ated from the boiler, in the direction indicated by the arrows, the water at the top of the boiler always being much hotter than at the bottom. When the hot cock is open, cold water instantly begins to flow into the boiler at D, by reason of the pressure on the city main, and forces hot water out of the boiler at C. Thus it will be seen that hot water cannot be drawn unless the cold water inlet is free,
Kitchen Boiler Explosion What is the common cause for explosion of kitchen boilers ?-C. R. G.
The direct cause, of course, is a greater pressure in the boiler than it can withstand. Accidents of this sort can easily be avoided by exercising a little intelligence and care. The hot water cock should always be opened the first thing on entering the kitchen every morning. If the water flows freely, fire may then be started in the range without danger. The diagram shows the connections, and when water is turned on from the main supply, the entire system is filled. When it is filled all outlets are closed, and it is evident that no more can run in, although the boiler is in free connection with and is subjected to the full pressure of the source of supply. When a fire is started in the range and the water in the circulating pipes or water back is heated, the water expands, is consequently lighter and flows out through the pipe into the boiler at A, as this connection is placed higher up than the one at B. This starts the circulation, and the water, as it be
Barrow For Driving Posts.
and it is equally evident that cold water cannot enter the boiler unless the hot water cock or some other outlet is open.
HOT WATER SUPPLY
Platform for Driving Posts Can you direct me how to construct a platform for driving posts? A wagon drawn by horses is very unsatisfactory.-B. O. S.
What you desire, probably, is a portable staging that is light enough to push about. Build a platform of the kind indicated in the drawing, and attach a pair of wheels. Old wagon wheels, or wheels made of boards, will suffice. They should be not less than twelve inches in diameter. The dimension of the other parts should be: length of platform, three to four feet; width of platform, two and a half to three feet; height, 'thirty to forty inches. A board nailed across the handles will render it easy for the worker to ascend and descend.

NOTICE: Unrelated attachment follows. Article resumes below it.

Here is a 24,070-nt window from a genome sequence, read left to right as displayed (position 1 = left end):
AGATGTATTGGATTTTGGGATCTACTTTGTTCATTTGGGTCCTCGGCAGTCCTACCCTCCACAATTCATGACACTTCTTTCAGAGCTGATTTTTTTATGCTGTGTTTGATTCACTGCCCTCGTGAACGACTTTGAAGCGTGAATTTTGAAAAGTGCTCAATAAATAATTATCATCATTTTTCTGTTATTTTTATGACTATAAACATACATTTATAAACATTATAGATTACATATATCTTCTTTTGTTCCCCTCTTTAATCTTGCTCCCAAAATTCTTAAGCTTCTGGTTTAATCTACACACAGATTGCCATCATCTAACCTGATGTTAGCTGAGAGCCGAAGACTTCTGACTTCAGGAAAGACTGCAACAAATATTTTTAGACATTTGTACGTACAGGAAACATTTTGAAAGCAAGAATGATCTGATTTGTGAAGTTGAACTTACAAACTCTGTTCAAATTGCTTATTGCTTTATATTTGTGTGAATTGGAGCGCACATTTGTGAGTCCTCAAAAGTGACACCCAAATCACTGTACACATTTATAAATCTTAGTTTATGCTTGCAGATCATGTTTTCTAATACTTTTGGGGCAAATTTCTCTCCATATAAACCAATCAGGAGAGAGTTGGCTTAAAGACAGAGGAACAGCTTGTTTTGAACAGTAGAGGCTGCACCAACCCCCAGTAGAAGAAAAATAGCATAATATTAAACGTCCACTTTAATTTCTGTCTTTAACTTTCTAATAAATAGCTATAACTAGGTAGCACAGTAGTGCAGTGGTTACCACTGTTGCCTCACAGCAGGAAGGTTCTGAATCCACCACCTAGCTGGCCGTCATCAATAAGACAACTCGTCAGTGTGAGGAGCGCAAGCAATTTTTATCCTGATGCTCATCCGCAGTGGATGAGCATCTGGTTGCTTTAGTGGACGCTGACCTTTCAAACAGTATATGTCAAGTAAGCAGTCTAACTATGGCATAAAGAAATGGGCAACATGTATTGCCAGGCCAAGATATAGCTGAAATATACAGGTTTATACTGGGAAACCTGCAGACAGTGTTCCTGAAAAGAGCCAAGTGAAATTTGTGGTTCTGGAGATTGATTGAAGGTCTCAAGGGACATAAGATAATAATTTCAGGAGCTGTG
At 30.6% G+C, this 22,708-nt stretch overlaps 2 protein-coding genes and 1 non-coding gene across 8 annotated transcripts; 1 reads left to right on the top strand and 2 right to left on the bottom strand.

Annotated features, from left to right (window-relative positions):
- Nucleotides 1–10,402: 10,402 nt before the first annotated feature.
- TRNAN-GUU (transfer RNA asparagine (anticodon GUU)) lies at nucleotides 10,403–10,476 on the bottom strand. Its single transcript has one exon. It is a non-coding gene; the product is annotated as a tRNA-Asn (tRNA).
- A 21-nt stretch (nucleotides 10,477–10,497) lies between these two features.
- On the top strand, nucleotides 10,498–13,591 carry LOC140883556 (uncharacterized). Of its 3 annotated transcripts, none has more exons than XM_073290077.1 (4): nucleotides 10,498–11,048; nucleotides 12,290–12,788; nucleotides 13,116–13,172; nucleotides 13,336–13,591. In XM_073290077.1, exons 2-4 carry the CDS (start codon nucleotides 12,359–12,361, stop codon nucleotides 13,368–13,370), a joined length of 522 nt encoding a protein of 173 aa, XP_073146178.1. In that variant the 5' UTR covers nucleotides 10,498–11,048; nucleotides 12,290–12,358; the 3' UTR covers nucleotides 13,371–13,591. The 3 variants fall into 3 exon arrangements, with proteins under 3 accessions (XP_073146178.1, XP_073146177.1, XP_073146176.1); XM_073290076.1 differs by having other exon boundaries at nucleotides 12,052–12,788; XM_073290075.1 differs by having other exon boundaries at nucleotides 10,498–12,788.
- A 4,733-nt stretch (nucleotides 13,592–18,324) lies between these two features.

A. R. S.
Splicing Rubber Belts
It can be done if proper care is taken. BLOW OFF
Strip each ply of the ends to be joined
for some eighteen inches, overlap two of PROPER PIPING FOR KITCHEN BOILER.
the corresponding plies and apply cement. comes heated, constantly flows into the Let the work remain thus for from three boiler at A, and rises to the upper part of to four hours. In like manner treatment the boiler; while the colder water at the is given the next plies, and finally the bottom flows out into the circulating belt is vulcanized in the press. To secure pipes at B, and if no water is drawn a the best results the work should be done slow circulation goes on as heat is radi- by some manufacturer of rubber belting. To Make Liquid Air
it may be drawn off. With a 3-horseDescribe the apparatus necessary for making power engine the yield is about a quart liquid air in small quantities.-G. F. B. of liquid air per hour.
One of the simplest methods of liquefying air is shown in principle in the figure. After thorough drying, the air to be liquified enters through the pipe, a, and
To Drill Glass in the compressor, C, is compressed to Will you please explain a method for drillabout 200 atmospheres (1 atmosphere = ing glass ?-H. L. B. 14.7 pounds per square inch). R is a Take an old three-cornered file, one water cooler, to remove the heat of com- that is worn out will do, break it off and pression. The air thus cooled and sharpen to a point like a drill and place strongly compressed passes down in a carpenter's brace. Have the glass through the inner tube of the helical coil, fastened on a good solid table so there H, to a valve below.
will be no danger of its breaking. Wet Through this valve it escapes into the the glass at the point where the hole is to reservoir, G, the expansion producing a be made with the following solution: considerable fall in temperature. The Ammonia, 672 drachms. cold air then passes from the reservoir Ether, 31/2 drachms. up through the outside tube of the helical Turpentine, 1 ounce. coil, which surrounds the tube down Keep the drill wet with the above sowhich the air comes, thus cooling the lution and bore the hole part way from compressed air in the inner tube. This each side of the glass. cooled air is allowed to escape in its Another solution is to dissolve a piece
of gum camphor the size of a walnut in one ounce of turpentine.
Still another method is to use a steel drill hardened, but not drawn. Saturate spirits of turpentine with camphor and wet the drill. The drill should be ground with a long point and plenty of clearance. Run the drill rapidly and with a light speed. In this manner glass can be drilled with small holes, up to 3-16th of an inch in diameter, nearly as rapidly as cast steel.
Smoke for Protecting Fruit Is smoke sometimes used to protect fruit from frost?-S. A. T.
Yes. Tar makes the best fuel for the purpose, as it creates a dense smudge. The smoke acts as a protecting mantle. Other material, of course, may be burned -old hay or straw, leaves, etc.
To Make Liquid AIR.
turn, becoming still colder by its expansion. As the process continues the temperature falls until liquid air begins to collect in the bottom of G, from which
Polish for Hard Wood
The following simple method is said to be excellent: take a piece of waste and dip it first in linseed oil, then in shellac, and apply it with vigorous rub